We are so excited for this week’s theme: The Raw Truth. We’re dedicating the entire week to raw feeding from the do’s and don’ts to constructing an affordable diet so that you, too, may observe the incredible benefits of a raw diet. When we first heard of raw feeding, we often saw people feeding whole rabbits, baby chickens and so forth. To two vegans who were uneducated in dog nutrition and feeding a “high-quality” kibble to our dogs, it was extremely morbid to us. We couldn’t understand why or how people could feed their dogs in this manner.
It wasn’t until this past Spring that we began taking more note of raw feeding–particularly ones that didn’t feature whole animals. As we began to do deeper research while also following various raw feeders on Instagram, we realized just how much our dogs were missing out on. Kibble began to look more and more like fast food (no pun intended) in comparison to a natural, whole food meal. We knew we had to transition our dogs; the only regret we have is that we hadn’t educated ourselves sooner.
Please keep in mind that we are still quite new to raw feeding and we’re only sharing what we’ve learned and experienced thus far. It’s important to do thorough research for the safety of your pets when transitioning to a raw diet. There are also a variety of ways to feed a raw diet–and not everyone will agree on certain diets. We choose to feed a Biologically Appropriate Raw Food (B.A.R.F.) diet, which means we are not opposed to feeding fruits and veggies in addition to meat. At the end of the day, it’s most important to put your dog’s interests first and therefore make the decision you feel will benefit them to the greatest degree.
We jumped into raw feeding feet first… so our transition is not one we would necessarily recommend, given our limited knowledge at the time. Since then, we’ve learned that it is best to start with one bone-in protein (such as Chicken Wings, Drumsticks or Leg Quarters) for the first week. You can then begin slowly introducing additional proteins, followed by liver and finally offal (organ meats). The best indicator for your dog’s health on raw feeding is by taking note of their bowel movements. Diarrhea or dark stool can indicate too much offal, while constipation and white stool can indicate too much bone.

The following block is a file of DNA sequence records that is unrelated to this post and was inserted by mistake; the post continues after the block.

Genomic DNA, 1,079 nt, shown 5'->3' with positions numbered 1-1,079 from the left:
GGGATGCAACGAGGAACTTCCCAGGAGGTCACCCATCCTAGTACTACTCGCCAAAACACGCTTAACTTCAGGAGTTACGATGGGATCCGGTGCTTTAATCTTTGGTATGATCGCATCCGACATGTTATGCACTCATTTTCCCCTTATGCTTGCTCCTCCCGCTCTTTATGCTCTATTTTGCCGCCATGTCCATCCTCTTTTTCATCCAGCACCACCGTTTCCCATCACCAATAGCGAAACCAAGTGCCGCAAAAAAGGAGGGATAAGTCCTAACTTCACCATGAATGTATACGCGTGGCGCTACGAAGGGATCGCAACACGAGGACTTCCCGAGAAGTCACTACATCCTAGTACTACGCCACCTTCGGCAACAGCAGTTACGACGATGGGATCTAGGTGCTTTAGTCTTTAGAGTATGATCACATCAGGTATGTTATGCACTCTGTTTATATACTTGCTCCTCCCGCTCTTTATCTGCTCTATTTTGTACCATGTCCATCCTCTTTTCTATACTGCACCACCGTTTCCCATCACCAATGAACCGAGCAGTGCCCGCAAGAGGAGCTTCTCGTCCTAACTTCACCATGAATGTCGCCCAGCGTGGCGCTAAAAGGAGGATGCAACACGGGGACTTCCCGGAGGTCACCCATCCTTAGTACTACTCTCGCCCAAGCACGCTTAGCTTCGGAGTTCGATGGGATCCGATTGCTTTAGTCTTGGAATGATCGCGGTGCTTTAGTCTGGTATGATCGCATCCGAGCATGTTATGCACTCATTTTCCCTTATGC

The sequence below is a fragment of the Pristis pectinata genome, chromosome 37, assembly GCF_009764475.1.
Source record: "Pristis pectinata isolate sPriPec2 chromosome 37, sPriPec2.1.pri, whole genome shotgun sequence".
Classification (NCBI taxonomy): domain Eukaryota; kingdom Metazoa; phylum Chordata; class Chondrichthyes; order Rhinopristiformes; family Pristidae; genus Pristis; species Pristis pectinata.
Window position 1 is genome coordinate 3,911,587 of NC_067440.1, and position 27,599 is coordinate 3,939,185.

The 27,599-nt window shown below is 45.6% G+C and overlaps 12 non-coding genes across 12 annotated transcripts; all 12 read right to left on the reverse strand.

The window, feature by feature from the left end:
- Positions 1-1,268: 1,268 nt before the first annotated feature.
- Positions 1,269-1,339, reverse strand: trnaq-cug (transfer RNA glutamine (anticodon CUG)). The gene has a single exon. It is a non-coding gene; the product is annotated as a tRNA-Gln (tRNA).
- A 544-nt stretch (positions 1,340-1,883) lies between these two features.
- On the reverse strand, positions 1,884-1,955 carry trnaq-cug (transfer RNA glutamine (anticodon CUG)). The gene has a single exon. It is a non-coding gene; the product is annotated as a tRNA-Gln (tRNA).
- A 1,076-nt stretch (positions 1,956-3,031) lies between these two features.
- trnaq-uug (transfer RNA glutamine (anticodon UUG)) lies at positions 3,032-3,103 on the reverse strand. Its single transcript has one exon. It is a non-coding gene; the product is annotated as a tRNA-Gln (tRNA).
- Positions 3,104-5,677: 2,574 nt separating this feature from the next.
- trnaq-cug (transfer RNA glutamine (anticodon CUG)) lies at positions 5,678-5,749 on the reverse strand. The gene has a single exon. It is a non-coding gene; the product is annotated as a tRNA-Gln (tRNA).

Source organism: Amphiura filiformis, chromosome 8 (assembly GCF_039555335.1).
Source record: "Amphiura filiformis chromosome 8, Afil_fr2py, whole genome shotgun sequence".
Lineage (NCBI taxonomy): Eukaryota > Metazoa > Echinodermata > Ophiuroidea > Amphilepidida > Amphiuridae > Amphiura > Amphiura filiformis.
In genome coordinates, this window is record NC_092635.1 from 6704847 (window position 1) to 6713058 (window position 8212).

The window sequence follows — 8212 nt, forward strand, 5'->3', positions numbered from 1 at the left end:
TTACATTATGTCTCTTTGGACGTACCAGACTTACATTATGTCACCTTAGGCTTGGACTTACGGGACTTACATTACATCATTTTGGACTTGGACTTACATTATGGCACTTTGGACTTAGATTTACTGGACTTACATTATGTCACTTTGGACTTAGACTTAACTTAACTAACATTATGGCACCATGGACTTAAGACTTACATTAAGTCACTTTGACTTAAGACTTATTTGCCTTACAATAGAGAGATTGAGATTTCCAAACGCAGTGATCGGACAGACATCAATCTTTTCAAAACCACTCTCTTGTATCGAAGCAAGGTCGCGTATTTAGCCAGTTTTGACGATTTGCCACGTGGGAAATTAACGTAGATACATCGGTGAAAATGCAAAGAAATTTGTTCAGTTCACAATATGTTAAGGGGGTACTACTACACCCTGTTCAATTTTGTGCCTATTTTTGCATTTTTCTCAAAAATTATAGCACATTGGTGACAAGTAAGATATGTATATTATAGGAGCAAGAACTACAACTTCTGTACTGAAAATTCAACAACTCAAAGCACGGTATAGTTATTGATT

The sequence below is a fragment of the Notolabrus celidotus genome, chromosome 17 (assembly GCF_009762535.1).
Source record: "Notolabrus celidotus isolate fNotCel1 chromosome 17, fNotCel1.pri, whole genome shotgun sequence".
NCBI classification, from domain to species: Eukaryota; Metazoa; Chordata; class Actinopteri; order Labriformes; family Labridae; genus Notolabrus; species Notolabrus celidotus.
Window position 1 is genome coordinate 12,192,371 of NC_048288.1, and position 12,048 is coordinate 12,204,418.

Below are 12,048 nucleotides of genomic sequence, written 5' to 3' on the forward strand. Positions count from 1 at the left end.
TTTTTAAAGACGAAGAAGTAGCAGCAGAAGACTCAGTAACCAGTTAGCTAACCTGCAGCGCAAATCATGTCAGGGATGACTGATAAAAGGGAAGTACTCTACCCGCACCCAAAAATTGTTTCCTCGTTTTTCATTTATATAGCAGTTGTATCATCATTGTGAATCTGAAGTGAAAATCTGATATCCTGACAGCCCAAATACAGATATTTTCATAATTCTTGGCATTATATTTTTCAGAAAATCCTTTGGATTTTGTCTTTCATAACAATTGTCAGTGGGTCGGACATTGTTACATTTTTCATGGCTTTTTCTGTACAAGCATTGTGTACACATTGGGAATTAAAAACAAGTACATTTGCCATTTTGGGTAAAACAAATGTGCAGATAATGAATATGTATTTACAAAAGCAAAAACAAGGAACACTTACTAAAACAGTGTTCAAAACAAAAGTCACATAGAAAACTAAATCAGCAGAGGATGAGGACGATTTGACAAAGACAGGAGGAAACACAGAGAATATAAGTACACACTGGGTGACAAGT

When feeding a raw diet, it is important to make certain that the diet is well balanced. The best tool we have found for calculating our dogs’ needs has been the app, Raw Dog. This tool allows you to select your dog’s weight and the percentage of food they need. It is recommended 2% be fed for weight-loss, 2.5% to maintain weight and 3% for weight-gain. Keep in mind that these percentages are basic recommendations and do not take into consideration high-energy and working dogs, who need more sustenance than the average dog.
While switching to a raw diet can be intimidating, it’s important to do your best and remember the benefits of eliminating processed, cooked food filled with preservatives and other fillers. With hard work, dedication and practice, you can and will succeed. I highly recommend saving this informative poster for reference when shopping, prepping and keeping track of the changes in your dog’s stool. We have also found it helpful to follow @rawfeedingcommunity on Instagram for meal ideas and joining Raw Feeding groups on Facebook. We hope this week’s articles will give you the confidence transition your dog to a well balanced and biologically appropriate diet. Please feel free to share your own insights and experiences in the comments below! There’s nothing better than combining our knowledge and experiences with one another to new ones embark on their own journey.